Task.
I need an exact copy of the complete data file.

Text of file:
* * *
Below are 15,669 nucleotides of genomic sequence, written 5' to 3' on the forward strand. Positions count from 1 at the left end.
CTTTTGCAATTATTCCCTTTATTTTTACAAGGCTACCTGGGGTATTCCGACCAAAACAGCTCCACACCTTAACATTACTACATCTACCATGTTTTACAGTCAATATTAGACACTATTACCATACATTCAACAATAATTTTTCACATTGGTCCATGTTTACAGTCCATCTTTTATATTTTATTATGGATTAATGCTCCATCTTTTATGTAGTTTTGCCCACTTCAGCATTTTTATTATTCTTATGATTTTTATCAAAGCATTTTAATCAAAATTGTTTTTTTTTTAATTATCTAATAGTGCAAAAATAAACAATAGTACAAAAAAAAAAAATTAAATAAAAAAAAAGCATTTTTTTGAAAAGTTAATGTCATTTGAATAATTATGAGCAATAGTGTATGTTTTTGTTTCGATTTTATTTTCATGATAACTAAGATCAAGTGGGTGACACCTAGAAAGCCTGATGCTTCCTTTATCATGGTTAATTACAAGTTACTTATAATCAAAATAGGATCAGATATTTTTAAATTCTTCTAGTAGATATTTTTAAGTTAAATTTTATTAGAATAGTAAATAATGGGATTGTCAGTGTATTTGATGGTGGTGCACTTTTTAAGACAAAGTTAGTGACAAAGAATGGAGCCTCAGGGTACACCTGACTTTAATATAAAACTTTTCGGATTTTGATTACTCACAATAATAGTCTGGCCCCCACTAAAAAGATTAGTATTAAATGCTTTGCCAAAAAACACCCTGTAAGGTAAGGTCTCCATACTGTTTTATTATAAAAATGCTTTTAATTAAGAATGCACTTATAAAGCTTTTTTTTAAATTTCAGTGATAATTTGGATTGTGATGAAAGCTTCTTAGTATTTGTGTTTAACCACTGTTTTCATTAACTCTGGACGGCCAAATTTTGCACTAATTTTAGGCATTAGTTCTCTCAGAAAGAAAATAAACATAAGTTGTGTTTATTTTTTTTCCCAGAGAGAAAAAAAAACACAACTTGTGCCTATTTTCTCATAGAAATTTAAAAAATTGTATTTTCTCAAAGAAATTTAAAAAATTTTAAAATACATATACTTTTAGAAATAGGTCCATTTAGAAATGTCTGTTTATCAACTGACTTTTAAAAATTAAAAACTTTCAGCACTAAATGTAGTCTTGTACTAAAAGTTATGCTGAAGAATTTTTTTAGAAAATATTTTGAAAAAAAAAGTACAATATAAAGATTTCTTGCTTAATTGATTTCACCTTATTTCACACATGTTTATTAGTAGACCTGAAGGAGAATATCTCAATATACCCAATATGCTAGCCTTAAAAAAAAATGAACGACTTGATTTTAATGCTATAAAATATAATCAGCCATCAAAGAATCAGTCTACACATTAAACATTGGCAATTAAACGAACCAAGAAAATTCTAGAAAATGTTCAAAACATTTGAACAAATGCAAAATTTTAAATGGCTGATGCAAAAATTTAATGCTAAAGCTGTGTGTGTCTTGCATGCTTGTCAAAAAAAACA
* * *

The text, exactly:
Below are 15,669 nucleotides of genomic sequence, written 5' to 3' on the forward strand. Positions count from 1 at the left end.
CTTTTGCAATTATTCCCTTTATTTTTACAAGGCTACCTGGGGTATTCCGACCAAAACAGCTCCACACCTTAACATTACTACATCTACCATGTTTTACAGTCAATATTAGACACTATTACCATACATTCAACAATAATTTTTCACATTGGTCCATGTTTACAGTCCATCTTTTATATTTTATTATGGATTAATGCTCCATCTTTTATGTAGTTTTGCCCACTTCAGCATTTTTATTATTCTTATGATTTTTATCAAAGCATTTTAATCAAAATTGTTTTTTTTTTAATTATCTAATAGTGCAAAAATAAACAATAGTACAAAAAAAAAAAATTAAATAAAAAAAAAGCATTTTTTTGAAAAGTTAATGTCATTTGAATAATTATGAGCAATAGTGTATGTTTTTGTTTCGATTTTATTTTCATGATAACTAAGATCAAGTGGGTGACACCTAGAAAGCCTGATGCTTCCTTTATCATGGTTAATTACAAGTTACTTATAATCAAAATAGGATCAGATATTTTTAAATTCTTCTAGTAGATATTTTTAAGTTAAATTTTATTAGAATAGTAAATAATGGGATTGTCAGTGTATTTGATGGTGGTGCACTTTTTAAGACAAAGTTAGTGACAAAGAATGGAGCCTCAGGGTACACCTGACTTTAATATAAAACTTTTCGGATTTTGATTACTCACAATAATAGTCTGGCCCCCACTAAAAAGATTAGTATTAAATGCTTTGCCAAAAAACACCCTGTAAGGTAAGGTCTCCATACTGTTTTATTATAAAAATGCTTTTAATTAAGAATGCACTTATAAAGCTTTTTTTTAAATTTCAGTGATAATTTGGATTGTGATGAAAGCTTCTTAGTATTTGTGTTTAACCACTGTTTTCATTAACTCTGGACGGCCAAATTTTGCACTAATTTTAGGCATTAGTTCTCTCAGAAAGAAAATAAACATAAGTTGTGTTTATTTTTTTTCCCAGAGAGAAAAAAAAACACAACTTGTGCCTATTTTCTCATAGAAATTTAAAAAATTGTATTTTCTCAAAGAAATTTAAAAAATTTTAAAATACATATACTTTTAGAAATAGGTCCATTTAGAAATGTCTGTTTATCAACTGACTTTTAAAAATTAAAAACTTTCAGCACTAAATGTAGTCTTGTACTAAAAGTTATGCTGAAGAATTTTTTTAGAAAATATTTTGAAAAAAAAAGTACAATATAAAGATTTCTTGCTTAATTGATTTCACCTTATTTCACACATGTTTATTAGTAGACCTGAAGGAGAATATCTCAATATACCCAATATGCTAGCCTTAAAAAAAAATGAACGACTTGATTTTAATGCTATAAAATATAATCAGCCATCAAAGAATCAGTCTACACATTAAACATTGGCAATTAAACGAACCAAGAAAATTCTAGAAAATGTTCAAAACATTTGAACAAATGCAAAATTTTAAATGGCTGATGCAAAAATTTAATGCTAAAGCTGTGTGTGTCTTGCATGCTTGTCAAAAAAAACA